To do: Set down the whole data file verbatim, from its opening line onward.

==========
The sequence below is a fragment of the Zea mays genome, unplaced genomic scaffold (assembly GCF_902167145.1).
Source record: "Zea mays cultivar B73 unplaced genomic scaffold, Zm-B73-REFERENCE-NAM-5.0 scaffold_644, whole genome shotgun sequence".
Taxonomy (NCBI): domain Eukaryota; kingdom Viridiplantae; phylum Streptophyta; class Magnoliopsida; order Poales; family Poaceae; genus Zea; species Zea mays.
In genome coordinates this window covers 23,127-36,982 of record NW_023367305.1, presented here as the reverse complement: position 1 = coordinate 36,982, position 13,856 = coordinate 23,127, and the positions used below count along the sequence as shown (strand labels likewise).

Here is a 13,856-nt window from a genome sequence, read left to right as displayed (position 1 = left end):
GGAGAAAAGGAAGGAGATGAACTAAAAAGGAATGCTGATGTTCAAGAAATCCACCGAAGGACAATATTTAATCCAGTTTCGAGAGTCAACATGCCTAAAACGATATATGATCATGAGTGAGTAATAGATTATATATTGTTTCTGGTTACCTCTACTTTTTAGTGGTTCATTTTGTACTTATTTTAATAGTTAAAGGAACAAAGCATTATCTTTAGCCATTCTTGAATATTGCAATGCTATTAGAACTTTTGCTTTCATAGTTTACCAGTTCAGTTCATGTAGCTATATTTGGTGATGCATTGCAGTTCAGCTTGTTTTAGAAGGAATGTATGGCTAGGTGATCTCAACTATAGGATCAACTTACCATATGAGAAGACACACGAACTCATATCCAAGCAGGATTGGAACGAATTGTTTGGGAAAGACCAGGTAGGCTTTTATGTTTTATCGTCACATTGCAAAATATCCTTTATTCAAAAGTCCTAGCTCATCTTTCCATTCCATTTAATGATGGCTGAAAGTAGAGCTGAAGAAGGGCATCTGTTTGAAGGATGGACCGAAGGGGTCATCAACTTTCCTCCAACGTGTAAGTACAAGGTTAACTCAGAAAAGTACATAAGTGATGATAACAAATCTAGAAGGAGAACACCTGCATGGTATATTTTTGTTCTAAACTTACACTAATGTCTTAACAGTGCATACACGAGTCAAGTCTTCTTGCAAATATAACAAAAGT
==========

The sequence below is a fragment of the Zea mays genome, unplaced genomic scaffold (assembly GCF_902167145.1).
Source record: "Zea mays cultivar B73 unplaced genomic scaffold, Zm-B73-REFERENCE-NAM-5.0 scaffold_644, whole genome shotgun sequence".
Taxonomy (NCBI): domain Eukaryota; kingdom Viridiplantae; phylum Streptophyta; class Magnoliopsida; order Poales; family Poaceae; genus Zea; species Zea mays.
In genome coordinates this window covers 23,127-36,982 of record NW_023367305.1, presented here as the reverse complement: position 1 = coordinate 36,982, position 13,856 = coordinate 23,127, and the positions used below count along the sequence as shown (strand labels likewise).

Here is a 13,856-nt window from a genome sequence, read left to right as displayed (position 1 = left end):
GGAGAAAAGGAAGGAGATGAACTAAAAAGGAATGCTGATGTTCAAGAAATCCACCGAAGGACAATATTTAATCCAGTTTCGAGAGTCAACATGCCTAAAACGATATATGATCATGAGTGAGTAATAGATTATATATTGTTTCTGGTTACCTCTACTTTTTAGTGGTTCATTTTGTACTTATTTTAATAGTTAAAGGAACAAAGCATTATCTTTAGCCATTCTTGAATATTGCAATGCTATTAGAACTTTTGCTTTCATAGTTTACCAGTTCAGTTCATGTAGCTATATTTGGTGATGCATTGCAGTTCAGCTTGTTTTAGAAGGAATGTATGGCTAGGTGATCTCAACTATAGGATCAACTTACCATATGAGAAGACACACGAACTCATATCCAAGCAGGATTGGAACGAATTGTTTGGGAAAGACCAGGTAGGCTTTTATGTTTTATCGTCACATTGCAAAATATCCTTTATTCAAAAGTCCTAGCTCATCTTTCCATTCCATTTAATGATGGCTGAAAGTAGAGCTGAAGAAGGGCATCTGTTTGAAGGATGGACCGAAGGGGTCATCAACTTTCCTCCAACGTGTAAGTACAAGGTTAACTCAGAAAAGTACATAAGTGATGATAACAAATCTAGAAGGAGAACACCTGCATGGTATATTTTTGTTCTAAACTTACACTAATGTCTTAACAGTGCATACACGAGTCAAGTCTTCTTGCAAATATAACAAAAGT